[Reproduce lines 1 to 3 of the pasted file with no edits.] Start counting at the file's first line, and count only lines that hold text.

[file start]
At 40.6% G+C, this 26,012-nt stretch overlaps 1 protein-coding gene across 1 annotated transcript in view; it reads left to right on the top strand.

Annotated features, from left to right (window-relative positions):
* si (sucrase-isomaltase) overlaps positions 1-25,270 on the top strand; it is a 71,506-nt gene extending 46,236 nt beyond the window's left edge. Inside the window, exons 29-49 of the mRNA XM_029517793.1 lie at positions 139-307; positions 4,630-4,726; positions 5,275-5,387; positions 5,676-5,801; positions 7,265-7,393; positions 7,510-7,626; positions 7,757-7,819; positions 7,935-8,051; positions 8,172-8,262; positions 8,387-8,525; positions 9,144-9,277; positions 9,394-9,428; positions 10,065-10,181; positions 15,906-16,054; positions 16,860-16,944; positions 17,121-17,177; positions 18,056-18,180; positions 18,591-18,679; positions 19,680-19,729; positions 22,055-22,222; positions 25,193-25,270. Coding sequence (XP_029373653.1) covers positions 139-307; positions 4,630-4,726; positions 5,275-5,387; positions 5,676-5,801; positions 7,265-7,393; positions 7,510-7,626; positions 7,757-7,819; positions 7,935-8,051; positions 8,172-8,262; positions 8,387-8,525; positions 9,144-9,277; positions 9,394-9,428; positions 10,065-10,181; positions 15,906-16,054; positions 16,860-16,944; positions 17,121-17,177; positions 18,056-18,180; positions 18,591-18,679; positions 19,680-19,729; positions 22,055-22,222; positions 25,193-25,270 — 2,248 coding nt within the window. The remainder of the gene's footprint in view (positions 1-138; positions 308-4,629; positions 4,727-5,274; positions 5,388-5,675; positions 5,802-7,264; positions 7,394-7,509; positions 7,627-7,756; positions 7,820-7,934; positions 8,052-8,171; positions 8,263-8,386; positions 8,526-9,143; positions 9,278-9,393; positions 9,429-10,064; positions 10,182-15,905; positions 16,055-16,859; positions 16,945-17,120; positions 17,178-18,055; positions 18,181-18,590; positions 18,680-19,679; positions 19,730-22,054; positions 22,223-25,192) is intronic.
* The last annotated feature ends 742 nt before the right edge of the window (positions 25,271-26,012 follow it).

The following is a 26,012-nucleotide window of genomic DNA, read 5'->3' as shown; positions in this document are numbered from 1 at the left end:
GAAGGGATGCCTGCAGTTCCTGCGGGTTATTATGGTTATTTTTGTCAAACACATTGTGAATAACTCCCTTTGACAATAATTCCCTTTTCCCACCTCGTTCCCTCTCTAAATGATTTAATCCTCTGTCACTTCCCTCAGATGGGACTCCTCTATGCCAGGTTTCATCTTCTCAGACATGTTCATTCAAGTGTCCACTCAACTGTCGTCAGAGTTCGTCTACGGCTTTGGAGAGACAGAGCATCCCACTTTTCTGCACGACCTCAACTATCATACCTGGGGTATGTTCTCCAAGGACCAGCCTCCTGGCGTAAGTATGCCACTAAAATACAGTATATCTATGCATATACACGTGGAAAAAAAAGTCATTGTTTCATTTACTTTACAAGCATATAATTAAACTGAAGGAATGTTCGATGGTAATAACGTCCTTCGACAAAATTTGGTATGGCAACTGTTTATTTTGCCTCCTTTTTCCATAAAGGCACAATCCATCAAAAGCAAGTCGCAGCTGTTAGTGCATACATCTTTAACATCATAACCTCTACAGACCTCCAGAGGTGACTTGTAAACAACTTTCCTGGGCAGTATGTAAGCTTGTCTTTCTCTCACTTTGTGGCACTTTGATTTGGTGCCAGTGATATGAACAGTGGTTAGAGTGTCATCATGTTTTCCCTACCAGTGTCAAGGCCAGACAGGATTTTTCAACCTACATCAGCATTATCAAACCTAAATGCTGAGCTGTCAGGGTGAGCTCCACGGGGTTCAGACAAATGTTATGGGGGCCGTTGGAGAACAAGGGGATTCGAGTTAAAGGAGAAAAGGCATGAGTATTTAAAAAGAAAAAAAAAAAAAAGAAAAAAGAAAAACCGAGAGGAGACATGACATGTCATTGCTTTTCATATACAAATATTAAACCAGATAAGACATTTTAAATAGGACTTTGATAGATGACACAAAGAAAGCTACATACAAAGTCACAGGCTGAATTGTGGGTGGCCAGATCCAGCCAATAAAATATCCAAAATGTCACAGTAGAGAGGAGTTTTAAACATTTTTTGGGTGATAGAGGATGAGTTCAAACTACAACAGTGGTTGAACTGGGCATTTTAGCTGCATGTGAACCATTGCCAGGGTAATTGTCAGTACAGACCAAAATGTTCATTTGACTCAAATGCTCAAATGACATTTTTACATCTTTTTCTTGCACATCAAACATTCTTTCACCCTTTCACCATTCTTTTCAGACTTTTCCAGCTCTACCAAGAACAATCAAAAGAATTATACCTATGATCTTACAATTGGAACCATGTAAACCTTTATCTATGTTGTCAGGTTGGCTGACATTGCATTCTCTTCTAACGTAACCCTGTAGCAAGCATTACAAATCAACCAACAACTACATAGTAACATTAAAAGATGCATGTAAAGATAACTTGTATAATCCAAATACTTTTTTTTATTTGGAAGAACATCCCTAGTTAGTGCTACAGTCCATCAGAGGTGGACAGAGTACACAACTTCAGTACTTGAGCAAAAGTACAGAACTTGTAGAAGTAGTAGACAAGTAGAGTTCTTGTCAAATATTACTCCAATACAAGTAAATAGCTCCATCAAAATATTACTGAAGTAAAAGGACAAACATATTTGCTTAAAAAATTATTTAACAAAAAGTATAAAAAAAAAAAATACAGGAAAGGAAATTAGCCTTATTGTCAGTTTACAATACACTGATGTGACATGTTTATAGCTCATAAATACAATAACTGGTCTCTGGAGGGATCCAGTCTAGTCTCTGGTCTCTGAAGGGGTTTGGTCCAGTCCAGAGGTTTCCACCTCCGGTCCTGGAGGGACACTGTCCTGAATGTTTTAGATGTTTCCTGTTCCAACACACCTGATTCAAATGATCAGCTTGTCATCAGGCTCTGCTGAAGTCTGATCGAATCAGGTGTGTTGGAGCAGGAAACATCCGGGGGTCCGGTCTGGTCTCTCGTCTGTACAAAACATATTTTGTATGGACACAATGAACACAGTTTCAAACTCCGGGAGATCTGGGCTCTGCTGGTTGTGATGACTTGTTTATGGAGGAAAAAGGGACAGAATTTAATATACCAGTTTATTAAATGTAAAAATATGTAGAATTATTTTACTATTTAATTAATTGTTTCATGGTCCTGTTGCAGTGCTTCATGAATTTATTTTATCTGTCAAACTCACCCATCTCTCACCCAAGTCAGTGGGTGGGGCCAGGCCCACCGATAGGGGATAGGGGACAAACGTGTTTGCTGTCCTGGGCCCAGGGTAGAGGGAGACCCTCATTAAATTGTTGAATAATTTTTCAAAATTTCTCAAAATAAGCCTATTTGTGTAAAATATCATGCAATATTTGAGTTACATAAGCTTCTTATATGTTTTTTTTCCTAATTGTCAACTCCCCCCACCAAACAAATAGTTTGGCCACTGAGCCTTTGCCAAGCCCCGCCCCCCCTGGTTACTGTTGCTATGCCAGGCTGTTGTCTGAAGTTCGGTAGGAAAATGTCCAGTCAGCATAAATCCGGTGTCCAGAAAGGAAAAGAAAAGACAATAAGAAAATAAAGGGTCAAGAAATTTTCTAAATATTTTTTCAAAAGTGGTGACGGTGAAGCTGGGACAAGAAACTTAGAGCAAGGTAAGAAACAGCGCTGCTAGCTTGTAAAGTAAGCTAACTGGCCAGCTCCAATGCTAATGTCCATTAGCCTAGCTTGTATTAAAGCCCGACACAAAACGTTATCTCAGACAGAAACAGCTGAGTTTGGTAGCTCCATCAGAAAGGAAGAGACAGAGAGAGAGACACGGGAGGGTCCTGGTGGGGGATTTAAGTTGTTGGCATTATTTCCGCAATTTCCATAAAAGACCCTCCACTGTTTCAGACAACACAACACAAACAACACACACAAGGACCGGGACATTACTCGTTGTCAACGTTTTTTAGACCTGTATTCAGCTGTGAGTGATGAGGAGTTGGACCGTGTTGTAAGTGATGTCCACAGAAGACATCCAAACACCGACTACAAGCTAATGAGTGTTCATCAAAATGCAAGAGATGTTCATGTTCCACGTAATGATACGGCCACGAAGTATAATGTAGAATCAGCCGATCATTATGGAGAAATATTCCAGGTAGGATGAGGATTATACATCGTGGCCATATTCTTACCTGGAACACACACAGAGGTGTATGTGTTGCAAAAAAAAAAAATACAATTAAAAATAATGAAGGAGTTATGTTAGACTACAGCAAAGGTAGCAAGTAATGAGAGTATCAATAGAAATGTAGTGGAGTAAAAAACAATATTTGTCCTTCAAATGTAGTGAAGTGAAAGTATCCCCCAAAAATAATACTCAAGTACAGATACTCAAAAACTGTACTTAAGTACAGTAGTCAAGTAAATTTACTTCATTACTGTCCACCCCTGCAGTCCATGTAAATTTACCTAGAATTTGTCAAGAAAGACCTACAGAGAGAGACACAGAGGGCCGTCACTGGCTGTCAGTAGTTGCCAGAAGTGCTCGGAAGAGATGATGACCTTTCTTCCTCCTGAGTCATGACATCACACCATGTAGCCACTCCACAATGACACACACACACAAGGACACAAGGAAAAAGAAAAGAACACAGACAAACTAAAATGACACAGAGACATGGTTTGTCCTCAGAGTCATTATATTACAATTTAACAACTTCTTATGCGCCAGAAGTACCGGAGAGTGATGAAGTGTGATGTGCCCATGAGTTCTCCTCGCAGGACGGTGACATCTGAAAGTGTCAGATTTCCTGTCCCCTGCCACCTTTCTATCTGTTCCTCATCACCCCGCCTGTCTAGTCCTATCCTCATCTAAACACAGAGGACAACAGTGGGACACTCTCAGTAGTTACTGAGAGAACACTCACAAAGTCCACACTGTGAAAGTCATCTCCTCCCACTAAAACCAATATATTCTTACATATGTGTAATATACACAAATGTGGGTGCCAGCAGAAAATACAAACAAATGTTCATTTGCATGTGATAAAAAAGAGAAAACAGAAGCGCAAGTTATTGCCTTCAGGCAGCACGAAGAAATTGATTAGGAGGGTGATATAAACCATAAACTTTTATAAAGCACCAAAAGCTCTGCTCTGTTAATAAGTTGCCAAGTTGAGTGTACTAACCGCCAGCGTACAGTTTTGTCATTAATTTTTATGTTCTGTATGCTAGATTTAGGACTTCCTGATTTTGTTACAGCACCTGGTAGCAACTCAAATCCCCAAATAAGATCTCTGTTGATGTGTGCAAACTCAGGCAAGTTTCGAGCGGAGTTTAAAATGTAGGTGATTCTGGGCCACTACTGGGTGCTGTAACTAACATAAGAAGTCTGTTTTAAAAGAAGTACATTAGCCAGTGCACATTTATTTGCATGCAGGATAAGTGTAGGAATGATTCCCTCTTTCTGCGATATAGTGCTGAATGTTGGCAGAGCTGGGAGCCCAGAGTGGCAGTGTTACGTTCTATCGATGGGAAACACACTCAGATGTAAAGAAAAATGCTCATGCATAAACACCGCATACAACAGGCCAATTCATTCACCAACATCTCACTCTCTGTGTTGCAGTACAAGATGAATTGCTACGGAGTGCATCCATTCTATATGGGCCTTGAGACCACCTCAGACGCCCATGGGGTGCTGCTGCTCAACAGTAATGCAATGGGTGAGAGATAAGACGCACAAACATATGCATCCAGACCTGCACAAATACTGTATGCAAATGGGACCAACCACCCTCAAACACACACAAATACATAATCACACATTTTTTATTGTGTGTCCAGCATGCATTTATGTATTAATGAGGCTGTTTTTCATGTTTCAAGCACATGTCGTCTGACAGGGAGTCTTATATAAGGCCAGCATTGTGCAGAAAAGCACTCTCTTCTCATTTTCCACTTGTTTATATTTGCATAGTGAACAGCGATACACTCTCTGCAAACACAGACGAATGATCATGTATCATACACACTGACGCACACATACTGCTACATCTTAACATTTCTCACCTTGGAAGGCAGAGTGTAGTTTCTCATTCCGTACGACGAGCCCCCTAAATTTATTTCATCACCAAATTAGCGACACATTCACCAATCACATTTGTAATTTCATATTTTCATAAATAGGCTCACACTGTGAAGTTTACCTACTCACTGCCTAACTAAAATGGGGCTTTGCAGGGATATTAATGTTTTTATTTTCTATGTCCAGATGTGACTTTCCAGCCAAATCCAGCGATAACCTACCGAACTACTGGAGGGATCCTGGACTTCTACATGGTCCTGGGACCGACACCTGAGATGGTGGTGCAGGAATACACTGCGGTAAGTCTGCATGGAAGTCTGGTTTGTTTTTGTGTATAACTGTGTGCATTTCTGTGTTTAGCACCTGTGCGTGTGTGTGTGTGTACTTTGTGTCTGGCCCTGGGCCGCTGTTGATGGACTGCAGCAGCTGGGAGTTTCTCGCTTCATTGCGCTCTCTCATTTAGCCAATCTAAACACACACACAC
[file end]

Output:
At 40.6% G+C, this 26,012-nt stretch overlaps 1 protein-coding gene across 1 annotated transcript in view; it reads left to right on the top strand.

Annotated features, from left to right (window-relative positions):
* si (sucrase-isomaltase) overlaps positions 1-25,270 on the top strand; it is a 71,506-nt gene extending 46,236 nt beyond the window's left edge. Inside the window, exons 29-49 of the mRNA XM_029517793.1 lie at positions 139-307; positions 4,630-4,726; positions 5,275-5,387; positions 5,676-5,801; positions 7,265-7,393; positions 7,510-7,626; positions 7,757-7,819; positions 7,935-8,051; positions 8,172-8,262; positions 8,387-8,525; positions 9,144-9,277; positions 9,394-9,428; positions 10,065-10,181; positions 15,906-16,054; positions 16,860-16,944; positions 17,121-17,177; positions 18,056-18,180; positions 18,591-18,679; positions 19,680-19,729; positions 22,055-22,222; positions 25,193-25,270. Coding sequence (XP_029373653.1) covers positions 139-307; positions 4,630-4,726; positions 5,275-5,387; positions 5,676-5,801; positions 7,265-7,393; positions 7,510-7,626; positions 7,757-7,819; positions 7,935-8,051; positions 8,172-8,262; positions 8,387-8,525; positions 9,144-9,277; positions 9,394-9,428; positions 10,065-10,181; positions 15,906-16,054; positions 16,860-16,944; positions 17,121-17,177; positions 18,056-18,180; positions 18,591-18,679; positions 19,680-19,729; positions 22,055-22,222; positions 25,193-25,270 — 2,248 coding nt within the window. The remainder of the gene's footprint in view (positions 1-138; positions 308-4,629; positions 4,727-5,274; positions 5,388-5,675; positions 5,802-7,264; positions 7,394-7,509; positions 7,627-7,756; positions 7,820-7,934; positions 8,052-8,171; positions 8,263-8,386; positions 8,526-9,143; positions 9,278-9,393; positions 9,429-10,064; positions 10,182-15,905; positions 16,055-16,859; positions 16,945-17,120; positions 17,178-18,055; positions 18,181-18,590; positions 18,680-19,679; positions 19,730-22,054; positions 22,223-25,192) is intronic.